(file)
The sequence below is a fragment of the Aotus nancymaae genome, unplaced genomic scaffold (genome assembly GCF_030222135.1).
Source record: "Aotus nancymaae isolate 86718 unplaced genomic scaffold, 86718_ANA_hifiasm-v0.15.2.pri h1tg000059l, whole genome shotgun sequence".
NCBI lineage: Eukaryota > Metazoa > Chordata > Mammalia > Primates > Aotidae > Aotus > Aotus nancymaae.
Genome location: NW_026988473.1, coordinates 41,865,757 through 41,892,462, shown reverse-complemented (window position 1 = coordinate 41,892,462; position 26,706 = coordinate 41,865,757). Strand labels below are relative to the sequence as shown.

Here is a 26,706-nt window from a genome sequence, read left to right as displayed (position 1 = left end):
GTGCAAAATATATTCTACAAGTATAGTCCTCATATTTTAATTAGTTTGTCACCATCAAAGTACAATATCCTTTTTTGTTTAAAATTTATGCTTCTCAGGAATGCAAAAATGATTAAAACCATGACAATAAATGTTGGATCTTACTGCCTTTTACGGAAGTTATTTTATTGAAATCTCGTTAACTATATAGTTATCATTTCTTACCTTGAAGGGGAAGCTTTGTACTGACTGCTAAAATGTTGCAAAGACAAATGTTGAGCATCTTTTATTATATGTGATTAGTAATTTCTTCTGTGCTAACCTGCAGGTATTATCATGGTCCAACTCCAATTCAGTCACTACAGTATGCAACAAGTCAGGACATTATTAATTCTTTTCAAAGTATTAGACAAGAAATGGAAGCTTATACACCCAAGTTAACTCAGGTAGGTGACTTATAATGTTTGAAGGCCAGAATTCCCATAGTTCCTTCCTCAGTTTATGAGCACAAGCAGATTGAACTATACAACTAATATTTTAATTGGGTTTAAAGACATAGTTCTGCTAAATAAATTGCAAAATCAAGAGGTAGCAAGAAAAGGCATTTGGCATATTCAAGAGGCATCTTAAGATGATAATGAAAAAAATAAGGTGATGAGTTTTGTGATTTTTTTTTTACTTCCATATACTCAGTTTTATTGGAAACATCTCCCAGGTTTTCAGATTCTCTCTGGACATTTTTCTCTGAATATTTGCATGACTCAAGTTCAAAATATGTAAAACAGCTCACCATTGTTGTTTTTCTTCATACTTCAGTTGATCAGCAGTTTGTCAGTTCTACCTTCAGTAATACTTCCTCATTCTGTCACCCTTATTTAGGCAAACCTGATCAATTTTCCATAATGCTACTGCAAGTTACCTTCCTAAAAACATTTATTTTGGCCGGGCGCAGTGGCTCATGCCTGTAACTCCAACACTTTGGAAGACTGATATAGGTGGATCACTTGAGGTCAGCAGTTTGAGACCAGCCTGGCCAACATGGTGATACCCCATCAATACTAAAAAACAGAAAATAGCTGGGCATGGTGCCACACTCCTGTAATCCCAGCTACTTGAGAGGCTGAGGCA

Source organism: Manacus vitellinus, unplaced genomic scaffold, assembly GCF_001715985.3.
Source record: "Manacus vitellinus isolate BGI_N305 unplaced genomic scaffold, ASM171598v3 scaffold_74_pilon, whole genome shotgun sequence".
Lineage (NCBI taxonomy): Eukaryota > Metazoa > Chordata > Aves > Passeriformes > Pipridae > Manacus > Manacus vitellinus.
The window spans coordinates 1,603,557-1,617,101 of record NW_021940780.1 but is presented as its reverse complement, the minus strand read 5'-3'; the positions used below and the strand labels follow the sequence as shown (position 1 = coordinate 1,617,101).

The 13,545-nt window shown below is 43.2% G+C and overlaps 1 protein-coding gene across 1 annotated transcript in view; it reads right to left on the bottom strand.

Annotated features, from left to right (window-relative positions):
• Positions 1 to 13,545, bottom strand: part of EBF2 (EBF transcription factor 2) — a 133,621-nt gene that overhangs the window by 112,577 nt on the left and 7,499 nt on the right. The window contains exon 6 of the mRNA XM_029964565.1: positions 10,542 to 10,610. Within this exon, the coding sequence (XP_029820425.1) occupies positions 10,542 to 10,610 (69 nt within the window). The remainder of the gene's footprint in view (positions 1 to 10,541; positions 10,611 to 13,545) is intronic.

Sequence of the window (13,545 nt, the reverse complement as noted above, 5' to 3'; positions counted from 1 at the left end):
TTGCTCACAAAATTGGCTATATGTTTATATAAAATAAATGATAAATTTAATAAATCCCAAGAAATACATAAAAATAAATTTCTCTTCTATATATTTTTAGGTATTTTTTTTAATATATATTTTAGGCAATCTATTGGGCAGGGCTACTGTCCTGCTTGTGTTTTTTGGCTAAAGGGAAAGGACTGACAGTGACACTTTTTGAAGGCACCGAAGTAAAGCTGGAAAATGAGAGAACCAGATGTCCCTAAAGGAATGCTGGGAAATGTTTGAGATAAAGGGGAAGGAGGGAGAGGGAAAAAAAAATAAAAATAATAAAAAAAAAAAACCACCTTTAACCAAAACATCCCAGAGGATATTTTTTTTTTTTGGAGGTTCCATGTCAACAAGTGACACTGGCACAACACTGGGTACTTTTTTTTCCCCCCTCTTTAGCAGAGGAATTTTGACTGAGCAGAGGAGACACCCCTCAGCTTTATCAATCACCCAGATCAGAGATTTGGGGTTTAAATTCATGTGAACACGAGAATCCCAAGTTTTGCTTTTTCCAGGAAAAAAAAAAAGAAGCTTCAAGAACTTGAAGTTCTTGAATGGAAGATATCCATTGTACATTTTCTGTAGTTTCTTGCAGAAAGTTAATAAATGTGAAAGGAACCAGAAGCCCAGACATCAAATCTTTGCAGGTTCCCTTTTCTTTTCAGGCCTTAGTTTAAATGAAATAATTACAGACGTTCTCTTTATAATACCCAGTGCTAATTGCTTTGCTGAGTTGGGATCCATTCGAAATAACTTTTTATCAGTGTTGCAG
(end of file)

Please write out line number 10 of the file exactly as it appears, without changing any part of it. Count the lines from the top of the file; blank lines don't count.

The window spans coordinates 1,603,557-1,617,101 of record NW_021940780.1 but is presented as its reverse complement, the minus strand read 5'-3'; the positions used below and the strand labels follow the sequence as shown (position 1 = coordinate 1,617,101).